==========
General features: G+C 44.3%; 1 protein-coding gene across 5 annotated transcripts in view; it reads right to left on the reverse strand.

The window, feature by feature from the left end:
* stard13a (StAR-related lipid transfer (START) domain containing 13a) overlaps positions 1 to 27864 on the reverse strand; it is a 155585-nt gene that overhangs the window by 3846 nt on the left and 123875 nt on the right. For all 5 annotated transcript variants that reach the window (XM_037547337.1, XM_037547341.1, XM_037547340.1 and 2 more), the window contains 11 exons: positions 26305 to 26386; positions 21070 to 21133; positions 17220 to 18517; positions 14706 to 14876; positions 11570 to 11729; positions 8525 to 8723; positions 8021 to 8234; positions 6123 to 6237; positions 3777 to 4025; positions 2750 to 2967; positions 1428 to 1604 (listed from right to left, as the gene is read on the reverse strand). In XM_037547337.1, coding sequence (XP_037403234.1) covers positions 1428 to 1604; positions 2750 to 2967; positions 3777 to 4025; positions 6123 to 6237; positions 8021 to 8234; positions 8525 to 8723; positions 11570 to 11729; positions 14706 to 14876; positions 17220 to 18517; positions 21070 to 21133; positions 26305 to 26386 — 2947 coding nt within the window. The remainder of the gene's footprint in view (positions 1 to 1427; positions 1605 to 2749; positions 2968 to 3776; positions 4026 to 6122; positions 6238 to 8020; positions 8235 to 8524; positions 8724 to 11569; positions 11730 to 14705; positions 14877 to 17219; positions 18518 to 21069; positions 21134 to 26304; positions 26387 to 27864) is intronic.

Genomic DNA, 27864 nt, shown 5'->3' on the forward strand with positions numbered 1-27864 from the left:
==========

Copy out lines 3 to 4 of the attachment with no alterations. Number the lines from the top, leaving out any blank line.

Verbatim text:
* stard13a (StAR-related lipid transfer (START) domain containing 13a) overlaps positions 1 to 27864 on the reverse strand; it is a 155585-nt gene that overhangs the window by 3846 nt on the left and 123875 nt on the right. For all 5 annotated transcript variants that reach the window (XM_037547337.1, XM_037547341.1, XM_037547340.1 and 2 more), the window contains 11 exons: positions 26305 to 26386; positions 21070 to 21133; positions 17220 to 18517; positions 14706 to 14876; positions 11570 to 11729; positions 8525 to 8723; positions 8021 to 8234; positions 6123 to 6237; positions 3777 to 4025; positions 2750 to 2967; positions 1428 to 1604 (listed from right to left, as the gene is read on the reverse strand). In XM_037547337.1, coding sequence (XP_037403234.1) covers positions 1428 to 1604; positions 2750 to 2967; positions 3777 to 4025; positions 6123 to 6237; positions 8021 to 8234; positions 8525 to 8723; positions 11570 to 11729; positions 14706 to 14876; positions 17220 to 18517; positions 21070 to 21133; positions 26305 to 26386 — 2947 coding nt within the window. The remainder of the gene's footprint in view (positions 1 to 1427; positions 1605 to 2749; positions 2968 to 3776; positions 4026 to 6122; positions 6238 to 8020; positions 8235 to 8524; positions 8724 to 11569; positions 11730 to 14705; positions 14877 to 17219; positions 18518 to 21069; positions 21134 to 26304; positions 26387 to 27864) is intronic.

Genomic DNA, 27864 nt, shown 5'->3' on the forward strand with positions numbered 1-27864 from the left: